Omar Apollo, born Omar Apolonio, dropped out of college after just two weeks. Soon after giving academia the boot, he started creating an easy-going style of retro-tinged pop that borrows from jazz, R&B, funk, alternative and soul.
The twenty-year-old first-generation Mexican-American singer-songwriter, who calls Indiana home, began strumming the guitar at age twelve and then put his ax to the side for a few years. He resumed playing at eighteen, at which point he began to absorb new styles of music and started to pen his own material. He quickly made up for lost time.
While he brandishes accomplished picking chops, in addition to winsome crooning, his music expands beyond the typical guitar-driven fare. He cites David Bowie, Prince, Alex G, Cuco and MorMor among his influences. His recent EP, Stereo, includes songs in both English and Spanish.
Westword caught up with him to talk about his work.
Westword: Hi Omar. What's up?
Omar Apollo: Just chillin' at band rehearsal.
Where are you?
I'm in Indiana.
Have you been touring outside of Indiana a lot lately?
Yeah. I've been touring with my new band. We recently played in Canada, then in Seattle and Portland and some other places in California.
How long have you been seriously pursuing your music career?
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For about three years now. I dropped out of college after two weeks. I only went because my mom wanted me to. I started playing when I was twelve, and I played until I was like fifteen, and then I got bored because I was just learning dumb chords and normal stuff. I just kind of stopped, but when I was eighteen I started listening to some jazz, and I fell in love with it and picked it up again.
What kind of jazz?
I heard this one album called Ego Death – kind of hip-hop, jazz and soul – by a band called The Internet, and I didn't know you could make music sound like that. I don't usually go deep into music rabbit holes, but it made me want to play guitar again, so I went and bought one. It was a Samick guitar. I paid forty bucks for it.
Do you still play it?
No. I have a Telecaster now.
When did you start writing songs?
I started when I was about seventeen.
You have some great guitar chops...
Thanks for noticing. Yeah, my dad put me on to the Beatles when I was young. Then I started finding other stuff like Prince and Bowie.
Is your voice modeled on anyone?
No. It's whatever I end up with it. I try to use it as an instrument. I taught myself how to sing using YouTube videos.
You look a little like John Mayer. Do you ever get that?
All the time.
Do you like his music?
Yeah. He's amazing.
Do you have a CD out?
Just the EP, Stereo, that came out in May.
Have you been getting a lot of press?
Yeah, it's pretty cool. I had two singles that were doing well, and then after the EP, things definitely picked up.
What channels do you use to get your music out there?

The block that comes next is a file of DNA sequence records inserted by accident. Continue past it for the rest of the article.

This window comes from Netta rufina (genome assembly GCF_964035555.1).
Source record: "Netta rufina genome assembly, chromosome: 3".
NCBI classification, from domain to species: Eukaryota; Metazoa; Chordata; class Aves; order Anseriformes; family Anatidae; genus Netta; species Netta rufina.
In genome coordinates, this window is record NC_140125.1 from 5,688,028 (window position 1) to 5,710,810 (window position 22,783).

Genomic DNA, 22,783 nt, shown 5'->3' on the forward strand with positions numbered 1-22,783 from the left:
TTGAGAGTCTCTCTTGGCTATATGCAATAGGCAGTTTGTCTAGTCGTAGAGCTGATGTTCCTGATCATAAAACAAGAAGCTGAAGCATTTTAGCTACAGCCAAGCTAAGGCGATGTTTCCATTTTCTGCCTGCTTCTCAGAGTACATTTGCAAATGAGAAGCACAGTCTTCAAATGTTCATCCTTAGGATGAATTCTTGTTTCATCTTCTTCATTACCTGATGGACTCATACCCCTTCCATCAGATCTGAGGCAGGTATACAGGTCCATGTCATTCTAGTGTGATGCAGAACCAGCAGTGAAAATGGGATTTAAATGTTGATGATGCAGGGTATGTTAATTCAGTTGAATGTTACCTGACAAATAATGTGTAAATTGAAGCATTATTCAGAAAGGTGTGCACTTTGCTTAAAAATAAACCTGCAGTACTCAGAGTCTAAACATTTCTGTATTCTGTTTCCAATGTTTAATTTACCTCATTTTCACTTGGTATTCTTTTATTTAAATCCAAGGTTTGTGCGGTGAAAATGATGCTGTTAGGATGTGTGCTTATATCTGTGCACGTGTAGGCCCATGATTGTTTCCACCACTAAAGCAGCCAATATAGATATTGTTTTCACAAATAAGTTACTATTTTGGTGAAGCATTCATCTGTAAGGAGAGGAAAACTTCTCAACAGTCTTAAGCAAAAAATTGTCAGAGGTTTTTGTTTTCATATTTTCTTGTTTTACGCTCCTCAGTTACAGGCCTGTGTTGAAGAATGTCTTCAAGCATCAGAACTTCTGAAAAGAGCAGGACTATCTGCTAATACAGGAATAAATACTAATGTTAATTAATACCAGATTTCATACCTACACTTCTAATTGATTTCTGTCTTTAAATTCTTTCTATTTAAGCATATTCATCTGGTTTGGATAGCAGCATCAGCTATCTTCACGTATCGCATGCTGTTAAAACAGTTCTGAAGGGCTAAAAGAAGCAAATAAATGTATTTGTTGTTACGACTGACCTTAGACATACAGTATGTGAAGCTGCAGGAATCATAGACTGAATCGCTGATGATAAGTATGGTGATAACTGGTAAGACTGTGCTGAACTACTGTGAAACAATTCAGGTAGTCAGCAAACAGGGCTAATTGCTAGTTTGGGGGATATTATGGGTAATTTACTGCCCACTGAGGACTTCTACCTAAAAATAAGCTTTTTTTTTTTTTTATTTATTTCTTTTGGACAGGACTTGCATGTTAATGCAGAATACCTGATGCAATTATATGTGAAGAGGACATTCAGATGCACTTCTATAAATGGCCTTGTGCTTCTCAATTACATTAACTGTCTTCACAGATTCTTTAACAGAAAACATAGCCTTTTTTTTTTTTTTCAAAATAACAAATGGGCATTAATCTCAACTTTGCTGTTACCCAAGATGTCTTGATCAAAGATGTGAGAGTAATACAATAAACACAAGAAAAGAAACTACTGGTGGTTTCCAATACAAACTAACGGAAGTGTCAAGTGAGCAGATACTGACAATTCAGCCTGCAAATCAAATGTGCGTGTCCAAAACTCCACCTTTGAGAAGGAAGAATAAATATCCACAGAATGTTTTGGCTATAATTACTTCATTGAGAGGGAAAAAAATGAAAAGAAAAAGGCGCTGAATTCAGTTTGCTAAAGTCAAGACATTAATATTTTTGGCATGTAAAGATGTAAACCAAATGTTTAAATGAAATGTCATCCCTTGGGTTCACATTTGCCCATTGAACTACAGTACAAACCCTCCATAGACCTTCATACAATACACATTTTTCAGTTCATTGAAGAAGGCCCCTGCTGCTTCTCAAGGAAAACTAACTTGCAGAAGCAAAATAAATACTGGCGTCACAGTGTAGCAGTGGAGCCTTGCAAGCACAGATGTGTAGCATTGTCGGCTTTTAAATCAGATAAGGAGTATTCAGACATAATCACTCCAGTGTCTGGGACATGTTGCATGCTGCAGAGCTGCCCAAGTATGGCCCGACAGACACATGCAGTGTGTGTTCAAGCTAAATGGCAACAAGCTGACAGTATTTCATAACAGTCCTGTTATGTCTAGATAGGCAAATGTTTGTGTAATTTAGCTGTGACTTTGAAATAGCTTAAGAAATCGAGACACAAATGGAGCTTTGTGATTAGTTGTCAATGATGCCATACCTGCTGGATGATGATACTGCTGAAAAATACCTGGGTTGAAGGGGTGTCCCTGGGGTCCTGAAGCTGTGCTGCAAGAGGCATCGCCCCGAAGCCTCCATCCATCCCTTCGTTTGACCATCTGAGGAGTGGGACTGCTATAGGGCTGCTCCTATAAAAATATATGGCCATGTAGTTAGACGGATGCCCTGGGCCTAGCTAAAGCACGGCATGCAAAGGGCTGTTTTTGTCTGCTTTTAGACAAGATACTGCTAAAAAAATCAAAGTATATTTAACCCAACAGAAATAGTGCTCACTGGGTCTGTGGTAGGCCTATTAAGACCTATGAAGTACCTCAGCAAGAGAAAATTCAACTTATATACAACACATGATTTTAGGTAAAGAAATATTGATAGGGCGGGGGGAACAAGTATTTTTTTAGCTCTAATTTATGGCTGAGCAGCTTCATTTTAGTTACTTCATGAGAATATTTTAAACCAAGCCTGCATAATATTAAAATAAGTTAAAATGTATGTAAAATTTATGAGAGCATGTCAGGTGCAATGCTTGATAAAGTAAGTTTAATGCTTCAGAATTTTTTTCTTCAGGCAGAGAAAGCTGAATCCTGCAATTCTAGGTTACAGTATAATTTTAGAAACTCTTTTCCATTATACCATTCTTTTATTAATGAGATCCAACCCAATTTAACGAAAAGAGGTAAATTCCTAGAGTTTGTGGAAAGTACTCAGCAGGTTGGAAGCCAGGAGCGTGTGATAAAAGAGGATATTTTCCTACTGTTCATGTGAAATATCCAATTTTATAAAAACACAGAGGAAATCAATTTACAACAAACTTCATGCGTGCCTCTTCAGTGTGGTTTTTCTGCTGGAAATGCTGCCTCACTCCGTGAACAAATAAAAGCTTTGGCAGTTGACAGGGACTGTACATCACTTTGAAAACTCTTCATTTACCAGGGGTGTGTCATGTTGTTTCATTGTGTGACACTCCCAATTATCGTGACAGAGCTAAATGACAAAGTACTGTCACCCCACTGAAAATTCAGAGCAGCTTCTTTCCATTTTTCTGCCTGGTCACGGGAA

Spotify and iTunes. It's been pretty magical. I've got a lot of followers. And now they're putting my face on playlists and stuff. They show love all the time.
You have a big tour coming up, right?
Yeah. I leave tomorrow. We fly to New York and then drive from there.
How many people are in the band?
Four total. I play lead, and my friend plays guitar and synth, and then I have a bassist and a drummer.
How did you find your bandmates?
I know them from my neighborhood. They're pretty much just homies from the block. I met a lot of my friends skateboarding. I sucked as a skater, but I did it because my friends did it.
What's your town called?
I grew up in Hobart, Indiana, but now I live in Whiting, just south of Chicago. A lot of my friends live nearby in a town called Lake Station.
Do you like sports?
No. I hate sports. But I like tennis.
How do you feel about fashion?
Well, the older I get, the more I care about what I put on. It's good to look nice.
Were you able to play locally and get enough attention, or did you have to get outside your town to be heard?
No, people would come locally. It was cool. They either heard the music or by word of mouth. By the end of last year, I was selling out shows at local bars and coffee shops.
How much have your shows grown in terms of audience since you started?
When I started, it might have been like 100 people, then it was about 250, and now it's like 350- to 400-capacity venues and some are already sold out for the tour in L.A. and Santa Ana. It's great, but it's kinda weird to think that these people who I've never met me know who I am. It's all word of mouth. One person finds it on the Internet, and then they share it.
What else should people know about you?
I've got some really cool shit coming up; it's leveled up from the stuff I started with. I'm maturing as a musician. As I get better, my arrangements are more thought out. It's progressing.
Do you have a method?
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I try to be more conscious of my songwriting process. I feel like I have a bird's-eye view of what I'm doing. I'll be in sessions with other people in places like L.A., and I see how they work, and I'm like, okay, let's try this.
What are your themes?
How I'm feeling in the moment...and I write about relationships sometimes.
Omar Apollo, 7 p.m. Thursday, August 8, Larimer Lounge, $12-$15.